It’s one of Cape Town, South Africa’s major tourist attractions: the Victoria & Alfred Waterfront, a harbor lined with pastel-colored restaurants and shops. The world-famous Table Mountain in the background completes the postcard-perfect scene. This is where Alice Pina Ncata spends seven days a week.
On the basement floor of the enormous shopping mall, at the exit toward the parking garage, she sat on a ledge next to the big glass doors, trying to sell her copies of Big Issue. It’s a strategic location, next to the parking pay points where people queue up and have to get their wallets out anyway.
“Big Issue,” she mouthed whenever people passed by. Her hoarse whisper was drowned out by chatter, the droning ventilation system and music from the shops.
She started at 11 a.m., and plans to leave her spot after 9 p.m. when most customers have gone. She has sold only five magazines in three hours, making it a slow morning, but she is confident things will pick up once people finish work.
Unlike the majority of Cape Town’s vendors, who once came from the impoverished Eastern Cape Province hoping to find work, Alice, 52, was born in Gugulethu, a township outside Cape Town where she still lives.
When did she start selling The Big Issue? And how did she get into it? The smile on her face disappeared as she struggled to remember the dates. “My memory is not very good,” she said after a long silence. “I had an accident. I suffered brain damage.”
It was 1990, in the dying days of Apartheid. Alice had given up her job coordinating an adult learning project and had become a full-time activist with the African National Congress. She was involved with the campaign to put pressure on what was to be South Africa’s last whites-only government to release political prisoners such as Nelson Mandela.
“I was in the back seat, between two other ladies,” she recalled. “We were excited. We just came from parliament and were on our way to tell our comrades the good news. The robots [traffic lights] were not working and at an intersection our driver took a chance.”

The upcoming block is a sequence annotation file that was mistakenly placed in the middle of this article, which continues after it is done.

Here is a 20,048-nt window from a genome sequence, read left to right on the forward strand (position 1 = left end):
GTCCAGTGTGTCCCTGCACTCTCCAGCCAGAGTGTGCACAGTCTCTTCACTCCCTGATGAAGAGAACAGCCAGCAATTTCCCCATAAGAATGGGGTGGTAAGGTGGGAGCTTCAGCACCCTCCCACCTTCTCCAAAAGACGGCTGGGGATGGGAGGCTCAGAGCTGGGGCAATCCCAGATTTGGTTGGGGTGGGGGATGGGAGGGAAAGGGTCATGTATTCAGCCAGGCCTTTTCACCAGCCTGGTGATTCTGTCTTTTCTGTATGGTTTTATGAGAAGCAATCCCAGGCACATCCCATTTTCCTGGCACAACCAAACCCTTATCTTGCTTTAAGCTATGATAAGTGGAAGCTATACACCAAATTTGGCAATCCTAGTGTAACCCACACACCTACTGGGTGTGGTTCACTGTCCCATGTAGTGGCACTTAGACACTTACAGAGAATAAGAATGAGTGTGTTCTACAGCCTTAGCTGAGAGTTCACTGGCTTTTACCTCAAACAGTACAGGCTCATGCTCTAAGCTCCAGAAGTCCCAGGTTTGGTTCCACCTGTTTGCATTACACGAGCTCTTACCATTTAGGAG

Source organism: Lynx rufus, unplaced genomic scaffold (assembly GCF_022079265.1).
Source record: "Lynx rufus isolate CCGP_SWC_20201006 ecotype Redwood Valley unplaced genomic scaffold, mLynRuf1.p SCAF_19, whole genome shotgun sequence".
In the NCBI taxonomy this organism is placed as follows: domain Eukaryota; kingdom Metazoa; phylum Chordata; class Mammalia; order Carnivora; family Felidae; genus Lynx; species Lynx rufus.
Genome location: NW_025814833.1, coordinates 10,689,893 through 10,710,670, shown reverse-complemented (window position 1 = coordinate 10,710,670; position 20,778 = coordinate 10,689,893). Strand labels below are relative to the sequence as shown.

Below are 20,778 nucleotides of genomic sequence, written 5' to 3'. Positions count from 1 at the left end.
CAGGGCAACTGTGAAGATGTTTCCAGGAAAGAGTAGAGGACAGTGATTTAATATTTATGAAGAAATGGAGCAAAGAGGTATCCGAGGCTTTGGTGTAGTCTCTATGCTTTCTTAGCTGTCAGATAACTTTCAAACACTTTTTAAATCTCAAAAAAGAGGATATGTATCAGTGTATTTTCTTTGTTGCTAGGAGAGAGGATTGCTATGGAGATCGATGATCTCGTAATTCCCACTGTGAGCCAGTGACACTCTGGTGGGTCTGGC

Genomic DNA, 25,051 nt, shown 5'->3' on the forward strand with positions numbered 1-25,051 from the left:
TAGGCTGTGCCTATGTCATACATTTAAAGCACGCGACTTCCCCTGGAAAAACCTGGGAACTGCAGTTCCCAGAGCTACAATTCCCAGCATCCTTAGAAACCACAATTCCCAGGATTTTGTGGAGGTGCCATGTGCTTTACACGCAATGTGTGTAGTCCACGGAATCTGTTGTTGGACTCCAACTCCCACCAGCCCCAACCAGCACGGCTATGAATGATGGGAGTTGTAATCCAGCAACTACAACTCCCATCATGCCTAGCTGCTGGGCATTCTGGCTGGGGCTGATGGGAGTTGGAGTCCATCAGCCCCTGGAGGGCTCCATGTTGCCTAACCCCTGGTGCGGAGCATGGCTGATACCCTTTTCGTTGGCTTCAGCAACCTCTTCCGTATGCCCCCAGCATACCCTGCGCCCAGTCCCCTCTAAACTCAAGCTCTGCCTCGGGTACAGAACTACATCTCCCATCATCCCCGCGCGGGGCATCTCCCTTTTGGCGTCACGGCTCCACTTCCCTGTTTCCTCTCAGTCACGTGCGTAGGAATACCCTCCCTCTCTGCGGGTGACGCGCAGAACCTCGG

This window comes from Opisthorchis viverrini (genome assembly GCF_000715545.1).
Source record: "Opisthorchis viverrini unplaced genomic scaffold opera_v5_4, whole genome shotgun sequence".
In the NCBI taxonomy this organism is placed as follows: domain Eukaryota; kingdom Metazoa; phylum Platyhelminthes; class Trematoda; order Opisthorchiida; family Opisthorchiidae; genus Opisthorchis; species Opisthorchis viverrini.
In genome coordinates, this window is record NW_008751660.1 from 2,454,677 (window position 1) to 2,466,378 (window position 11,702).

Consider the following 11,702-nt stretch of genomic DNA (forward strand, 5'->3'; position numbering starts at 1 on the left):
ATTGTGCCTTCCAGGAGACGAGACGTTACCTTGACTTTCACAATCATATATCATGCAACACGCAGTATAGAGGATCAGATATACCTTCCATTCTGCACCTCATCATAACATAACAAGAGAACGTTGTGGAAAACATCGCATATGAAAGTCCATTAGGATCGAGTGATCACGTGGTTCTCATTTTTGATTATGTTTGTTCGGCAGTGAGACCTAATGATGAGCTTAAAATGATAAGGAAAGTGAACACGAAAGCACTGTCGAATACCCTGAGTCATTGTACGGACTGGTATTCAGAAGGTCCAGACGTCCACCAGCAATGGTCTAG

What happened next she only knows from pictures taken by a journalist following their car. She saw them after she woke up from her coma in Grooteschuur Hospital two-and-a-half months later.
When she regained consciousness, she heard from comrades who visited her that the prisoners she campaigned for had been freed. She had missed the historical moment. And her own freedom was gone: “I couldn’t walk, I couldn’t talk.”
She was pregnant at the time of the accident, and her daughter was born soon after.
“The child was healthy: It was a miracle.” But she went through years of therapy before she could take care of herself.
Now she can walk and talk, though not as easily as before. “The doctor says I have a big risk of getting a stroke again, so I have to relax a lot. My speech is not very good, and I easily forget things.” This put most jobs out of reach for her. Selling the magazine seven days a week, she can sit down whenever she wants.
After the long day when her voice is hoarse, many of her regular customers make an effort to chat, undeterred by the fumes of the raw garlic she chews to fight a cold. Customers’ children gave Alice a hug.
“Life is so beautiful,” Alice said.